Even if you’re already at the 4 or 5 level on AP Biology, there’s probably still room for improvement. It’s a good idea to get some extra practice in so that you feel completely at ease on the actual test.

Depending on how much you need to improve and how long you want to spread your preparation, you may devise different strategies. You can get away with studying only two months ahead of time to improve by one AP score point. If you want to enhance by 2 or more points, try to start midway through the school year to avoid cramming.


Confidence is key. If you need to wear a business suit to the test to make yourself feel in control, go for it (I am not responsible for the relentless mocking you will endure from your peers).

Step 3: Examine Your Mistakes

This is an essential part of the review process, especially for AP Biology. There’s a lot to be learned, and you don’t want to waste time going over concepts you already understand.

Examine your diagnostic test mistakes to determine where and why the most errors occurred. Did your errors stem more from a lack of background knowledge or from difficulty analyzing the situations presented on the test (in other words, you knew the information but couldn’t answer the question because it confused you)?

You’ll almost certainly make some of each type of mistake, but if one is more common than the other, consider that when planning your study strategy. For example, it would be counterproductive to continue drilling basic content knowledge if most of your errors were caused by incorrectly interpreting complex questions or reading diagrams. It would help if you spent less time reviewing biological terms and more time doing realistic practice questions.

Even in those cases, you’ll almost certainly have some content knowledge issues. Maintain a daily list of the ideas you need to revisit in your notes or review book as you go through your mistakes. If you’re caught off guard by your lack of familiarity with a particular topic, you should pay special attention to it in your preparation.

You may also notice errors caused by carelessness or a lack of time that isn’t directly linked to your knowledge of the material or understanding of the question. In this case, you should consider revising your basic test-taking strategies. I’ll go into more detail about this later.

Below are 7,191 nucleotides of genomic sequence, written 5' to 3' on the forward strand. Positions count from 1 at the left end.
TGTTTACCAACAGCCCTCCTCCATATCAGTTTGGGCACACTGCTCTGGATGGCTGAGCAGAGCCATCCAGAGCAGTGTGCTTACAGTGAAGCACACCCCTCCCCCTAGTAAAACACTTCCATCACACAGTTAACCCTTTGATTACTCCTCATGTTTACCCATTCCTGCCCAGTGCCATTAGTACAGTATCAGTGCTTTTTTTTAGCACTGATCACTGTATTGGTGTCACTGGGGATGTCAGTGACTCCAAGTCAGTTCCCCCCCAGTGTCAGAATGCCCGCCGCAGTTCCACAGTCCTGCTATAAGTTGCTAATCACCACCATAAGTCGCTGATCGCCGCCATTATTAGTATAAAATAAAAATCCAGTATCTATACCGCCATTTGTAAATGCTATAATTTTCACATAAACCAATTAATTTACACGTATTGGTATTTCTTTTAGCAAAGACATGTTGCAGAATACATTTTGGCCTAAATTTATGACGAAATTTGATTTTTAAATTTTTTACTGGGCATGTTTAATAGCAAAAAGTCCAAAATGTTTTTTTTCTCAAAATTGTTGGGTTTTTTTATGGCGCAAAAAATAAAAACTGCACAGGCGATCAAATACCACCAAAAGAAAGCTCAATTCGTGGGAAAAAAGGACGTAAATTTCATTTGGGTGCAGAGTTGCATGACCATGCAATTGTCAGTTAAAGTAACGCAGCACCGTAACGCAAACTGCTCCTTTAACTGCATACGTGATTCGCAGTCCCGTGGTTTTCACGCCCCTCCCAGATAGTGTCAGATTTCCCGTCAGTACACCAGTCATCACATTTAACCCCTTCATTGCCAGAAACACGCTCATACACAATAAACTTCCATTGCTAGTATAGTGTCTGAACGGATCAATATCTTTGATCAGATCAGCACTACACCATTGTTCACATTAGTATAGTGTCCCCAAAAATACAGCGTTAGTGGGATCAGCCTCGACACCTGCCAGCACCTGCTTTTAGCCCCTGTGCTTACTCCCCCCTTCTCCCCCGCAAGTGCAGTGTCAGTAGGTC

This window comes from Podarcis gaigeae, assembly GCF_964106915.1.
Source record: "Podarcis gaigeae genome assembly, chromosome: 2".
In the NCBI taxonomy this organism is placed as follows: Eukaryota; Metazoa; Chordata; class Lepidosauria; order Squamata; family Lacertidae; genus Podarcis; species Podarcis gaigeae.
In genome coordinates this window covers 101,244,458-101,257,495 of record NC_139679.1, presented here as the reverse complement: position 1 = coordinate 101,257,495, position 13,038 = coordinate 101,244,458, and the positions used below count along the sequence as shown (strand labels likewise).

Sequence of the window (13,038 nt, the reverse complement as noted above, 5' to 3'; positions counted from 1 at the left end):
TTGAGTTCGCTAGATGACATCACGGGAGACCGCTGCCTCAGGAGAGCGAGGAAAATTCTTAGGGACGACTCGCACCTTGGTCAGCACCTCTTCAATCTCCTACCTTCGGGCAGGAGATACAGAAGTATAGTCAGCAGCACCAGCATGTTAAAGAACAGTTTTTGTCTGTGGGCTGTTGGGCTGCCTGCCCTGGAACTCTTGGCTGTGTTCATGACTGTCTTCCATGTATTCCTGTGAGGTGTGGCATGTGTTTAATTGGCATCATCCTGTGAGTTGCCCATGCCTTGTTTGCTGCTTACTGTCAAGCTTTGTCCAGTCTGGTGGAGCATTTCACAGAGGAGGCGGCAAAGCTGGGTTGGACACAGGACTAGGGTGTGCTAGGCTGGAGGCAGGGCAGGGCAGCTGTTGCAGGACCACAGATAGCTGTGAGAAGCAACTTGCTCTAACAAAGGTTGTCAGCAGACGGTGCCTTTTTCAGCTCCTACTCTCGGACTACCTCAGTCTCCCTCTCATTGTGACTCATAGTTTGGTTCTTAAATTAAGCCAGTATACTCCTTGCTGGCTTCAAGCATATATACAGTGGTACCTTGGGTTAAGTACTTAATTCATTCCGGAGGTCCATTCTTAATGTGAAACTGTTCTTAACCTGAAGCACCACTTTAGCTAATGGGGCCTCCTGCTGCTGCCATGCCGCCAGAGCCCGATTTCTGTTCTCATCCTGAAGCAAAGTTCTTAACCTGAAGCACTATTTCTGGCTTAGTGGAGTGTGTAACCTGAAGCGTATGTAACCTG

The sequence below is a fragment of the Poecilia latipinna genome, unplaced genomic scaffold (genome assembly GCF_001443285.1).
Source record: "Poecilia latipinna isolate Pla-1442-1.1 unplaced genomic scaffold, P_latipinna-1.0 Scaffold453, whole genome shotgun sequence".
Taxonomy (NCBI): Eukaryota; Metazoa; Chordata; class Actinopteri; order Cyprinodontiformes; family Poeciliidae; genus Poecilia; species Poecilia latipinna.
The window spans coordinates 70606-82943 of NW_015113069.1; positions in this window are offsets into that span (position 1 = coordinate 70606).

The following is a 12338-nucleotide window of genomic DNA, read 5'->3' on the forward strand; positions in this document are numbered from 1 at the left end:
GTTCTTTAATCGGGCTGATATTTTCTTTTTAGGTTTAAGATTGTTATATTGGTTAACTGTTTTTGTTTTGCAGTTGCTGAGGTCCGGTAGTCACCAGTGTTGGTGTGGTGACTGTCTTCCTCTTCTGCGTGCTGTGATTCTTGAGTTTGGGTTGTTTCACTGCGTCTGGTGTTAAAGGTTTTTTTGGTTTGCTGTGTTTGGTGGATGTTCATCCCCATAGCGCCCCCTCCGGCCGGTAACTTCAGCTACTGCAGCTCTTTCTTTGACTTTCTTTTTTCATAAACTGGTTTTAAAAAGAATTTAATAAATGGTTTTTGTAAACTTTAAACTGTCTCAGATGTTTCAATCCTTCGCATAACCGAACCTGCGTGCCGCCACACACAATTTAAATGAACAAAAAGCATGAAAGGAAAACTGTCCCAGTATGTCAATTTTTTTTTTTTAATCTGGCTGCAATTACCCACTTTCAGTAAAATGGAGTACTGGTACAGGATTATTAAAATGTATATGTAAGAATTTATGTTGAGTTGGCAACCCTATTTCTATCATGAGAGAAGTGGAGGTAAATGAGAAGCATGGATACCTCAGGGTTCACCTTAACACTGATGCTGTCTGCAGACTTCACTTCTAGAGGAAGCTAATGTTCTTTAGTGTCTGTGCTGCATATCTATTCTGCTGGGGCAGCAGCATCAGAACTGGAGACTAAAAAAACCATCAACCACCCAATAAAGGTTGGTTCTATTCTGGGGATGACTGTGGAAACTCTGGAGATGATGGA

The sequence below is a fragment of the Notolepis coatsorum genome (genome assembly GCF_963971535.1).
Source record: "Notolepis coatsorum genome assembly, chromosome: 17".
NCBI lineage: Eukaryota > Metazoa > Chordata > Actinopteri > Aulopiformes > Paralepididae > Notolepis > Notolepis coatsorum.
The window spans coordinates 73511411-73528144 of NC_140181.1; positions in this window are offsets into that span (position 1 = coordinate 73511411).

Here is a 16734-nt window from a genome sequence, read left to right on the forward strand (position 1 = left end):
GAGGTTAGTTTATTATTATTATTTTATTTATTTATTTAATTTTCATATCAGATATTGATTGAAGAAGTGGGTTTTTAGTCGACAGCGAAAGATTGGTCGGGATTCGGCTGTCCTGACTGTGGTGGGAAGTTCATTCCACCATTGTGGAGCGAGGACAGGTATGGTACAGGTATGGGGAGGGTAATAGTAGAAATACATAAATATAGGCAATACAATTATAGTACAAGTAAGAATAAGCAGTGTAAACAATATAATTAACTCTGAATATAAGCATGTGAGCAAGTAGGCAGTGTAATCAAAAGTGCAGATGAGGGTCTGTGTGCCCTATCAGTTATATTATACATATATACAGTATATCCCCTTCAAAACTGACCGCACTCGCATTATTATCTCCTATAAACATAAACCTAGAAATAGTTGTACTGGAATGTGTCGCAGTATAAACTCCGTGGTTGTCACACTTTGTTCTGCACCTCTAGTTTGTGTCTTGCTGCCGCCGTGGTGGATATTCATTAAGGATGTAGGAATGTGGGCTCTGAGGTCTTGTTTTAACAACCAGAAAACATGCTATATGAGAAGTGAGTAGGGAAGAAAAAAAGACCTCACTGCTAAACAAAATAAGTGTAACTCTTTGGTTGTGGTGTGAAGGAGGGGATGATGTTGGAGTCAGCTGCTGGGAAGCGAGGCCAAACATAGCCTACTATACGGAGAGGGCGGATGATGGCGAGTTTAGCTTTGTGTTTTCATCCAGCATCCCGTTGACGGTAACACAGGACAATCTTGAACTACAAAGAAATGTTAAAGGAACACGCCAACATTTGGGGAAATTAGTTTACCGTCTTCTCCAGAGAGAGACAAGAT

Do some practice test detective work! I



 think this is a detective. Either that or a random guy is smoking a pipe and trying to figure out how bad the pimple on his nose looks.

Step 4: Correct Your Mistakes

You can revise your exam techniques and effectively review concepts you didn’t understand by doing a few things.

The appropriate solution is to go back through your textbook, notes, or a reliable AP Bio review book (or all three!) and review what you forgot. Because of the complexity of the material, this can be a little overwhelming for biology students at times.

I suggest drawing diagrams of how systems or processes work if you’re trying to understand them. This will enable you to connect the text’s dry facts and the biological reality of what’s going on in the system. It will benefit you in terms of content knowledge and your ability to analyze related scenarios on the exam. This strategy can be applied to many concepts in AP Biology, making them much easier to grasp.

To correct your other errors, which are more related to question comprehension, you should focus on doing similar practice questions. I recommend purchasing Sterling’s and AP Biology Practice Questions for some questions that are logically structured by topic area and are well affiliated with the new exam format.